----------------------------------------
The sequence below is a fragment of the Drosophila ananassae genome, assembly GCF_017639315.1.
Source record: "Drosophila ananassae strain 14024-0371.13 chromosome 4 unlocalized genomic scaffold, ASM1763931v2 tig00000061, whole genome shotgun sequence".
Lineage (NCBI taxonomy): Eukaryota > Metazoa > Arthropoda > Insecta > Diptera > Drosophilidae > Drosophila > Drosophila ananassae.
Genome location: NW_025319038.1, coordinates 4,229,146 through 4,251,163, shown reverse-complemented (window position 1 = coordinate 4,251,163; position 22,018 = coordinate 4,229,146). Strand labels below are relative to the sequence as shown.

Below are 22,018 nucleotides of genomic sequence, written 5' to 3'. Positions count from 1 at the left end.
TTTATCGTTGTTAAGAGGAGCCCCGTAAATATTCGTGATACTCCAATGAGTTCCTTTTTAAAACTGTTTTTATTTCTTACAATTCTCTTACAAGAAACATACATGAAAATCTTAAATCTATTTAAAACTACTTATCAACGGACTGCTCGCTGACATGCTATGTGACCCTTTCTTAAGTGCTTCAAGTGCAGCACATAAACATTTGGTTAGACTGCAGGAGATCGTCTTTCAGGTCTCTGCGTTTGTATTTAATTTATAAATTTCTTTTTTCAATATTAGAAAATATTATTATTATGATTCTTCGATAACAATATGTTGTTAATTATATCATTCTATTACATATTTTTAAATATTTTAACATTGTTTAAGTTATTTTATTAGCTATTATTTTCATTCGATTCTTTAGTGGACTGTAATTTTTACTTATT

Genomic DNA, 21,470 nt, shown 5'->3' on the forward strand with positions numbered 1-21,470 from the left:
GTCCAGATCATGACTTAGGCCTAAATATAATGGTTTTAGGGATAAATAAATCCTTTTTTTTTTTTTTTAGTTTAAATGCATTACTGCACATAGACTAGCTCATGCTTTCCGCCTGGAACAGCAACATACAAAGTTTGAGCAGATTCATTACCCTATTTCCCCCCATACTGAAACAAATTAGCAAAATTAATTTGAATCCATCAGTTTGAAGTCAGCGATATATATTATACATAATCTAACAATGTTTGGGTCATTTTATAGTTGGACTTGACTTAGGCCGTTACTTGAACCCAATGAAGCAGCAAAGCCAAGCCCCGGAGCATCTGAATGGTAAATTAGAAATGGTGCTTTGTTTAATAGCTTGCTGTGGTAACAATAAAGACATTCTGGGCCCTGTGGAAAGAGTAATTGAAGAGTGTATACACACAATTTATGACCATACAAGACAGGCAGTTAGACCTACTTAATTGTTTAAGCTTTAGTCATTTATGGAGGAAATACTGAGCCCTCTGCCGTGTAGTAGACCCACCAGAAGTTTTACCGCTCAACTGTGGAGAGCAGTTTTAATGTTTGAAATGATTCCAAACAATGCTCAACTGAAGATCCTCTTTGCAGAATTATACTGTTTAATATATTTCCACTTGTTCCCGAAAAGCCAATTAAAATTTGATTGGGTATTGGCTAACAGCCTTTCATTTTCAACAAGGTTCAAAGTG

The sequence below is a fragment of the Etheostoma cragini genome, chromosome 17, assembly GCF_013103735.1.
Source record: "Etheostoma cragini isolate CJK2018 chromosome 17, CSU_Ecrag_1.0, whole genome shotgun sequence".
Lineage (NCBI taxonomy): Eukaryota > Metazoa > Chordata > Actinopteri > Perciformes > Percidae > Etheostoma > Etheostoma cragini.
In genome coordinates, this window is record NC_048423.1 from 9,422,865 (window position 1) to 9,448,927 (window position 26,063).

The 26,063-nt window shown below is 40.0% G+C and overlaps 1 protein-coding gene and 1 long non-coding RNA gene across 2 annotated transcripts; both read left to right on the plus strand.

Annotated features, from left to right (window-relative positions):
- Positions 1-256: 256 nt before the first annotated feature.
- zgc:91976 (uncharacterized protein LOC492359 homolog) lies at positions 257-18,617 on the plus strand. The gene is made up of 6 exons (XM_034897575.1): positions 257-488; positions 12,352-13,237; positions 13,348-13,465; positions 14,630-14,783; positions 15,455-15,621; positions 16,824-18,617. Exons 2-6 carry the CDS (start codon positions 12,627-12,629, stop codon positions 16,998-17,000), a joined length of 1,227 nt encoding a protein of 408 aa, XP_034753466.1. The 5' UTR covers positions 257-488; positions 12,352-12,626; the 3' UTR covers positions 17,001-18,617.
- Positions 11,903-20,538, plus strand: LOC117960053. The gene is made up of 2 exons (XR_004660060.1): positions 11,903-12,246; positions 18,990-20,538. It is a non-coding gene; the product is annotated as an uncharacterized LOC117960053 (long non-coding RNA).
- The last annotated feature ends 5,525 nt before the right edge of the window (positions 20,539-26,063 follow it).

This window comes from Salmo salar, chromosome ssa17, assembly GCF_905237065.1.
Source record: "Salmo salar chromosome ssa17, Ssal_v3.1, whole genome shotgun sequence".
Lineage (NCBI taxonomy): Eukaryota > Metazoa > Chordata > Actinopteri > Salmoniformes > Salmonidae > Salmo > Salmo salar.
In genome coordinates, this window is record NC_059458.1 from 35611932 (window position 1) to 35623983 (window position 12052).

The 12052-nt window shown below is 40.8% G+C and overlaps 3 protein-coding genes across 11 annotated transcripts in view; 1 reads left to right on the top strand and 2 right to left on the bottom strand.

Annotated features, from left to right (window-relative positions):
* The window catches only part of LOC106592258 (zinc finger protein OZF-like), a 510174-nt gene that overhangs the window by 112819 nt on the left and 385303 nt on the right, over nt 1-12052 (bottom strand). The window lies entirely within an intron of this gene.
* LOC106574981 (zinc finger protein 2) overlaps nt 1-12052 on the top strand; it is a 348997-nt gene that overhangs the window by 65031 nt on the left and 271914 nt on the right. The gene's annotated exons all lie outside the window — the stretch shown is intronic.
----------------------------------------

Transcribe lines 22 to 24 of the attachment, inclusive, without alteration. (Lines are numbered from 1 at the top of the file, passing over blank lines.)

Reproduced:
In genome coordinates, this window is record NC_059458.1 from 35611932 (window position 1) to 35623983 (window position 12052).

The 12052-nt window shown below is 40.8% G+C and overlaps 3 protein-coding genes across 11 annotated transcripts in view; 1 reads left to right on the top strand and 2 right to left on the bottom strand.

Annotated features, from left to right (window-relative positions):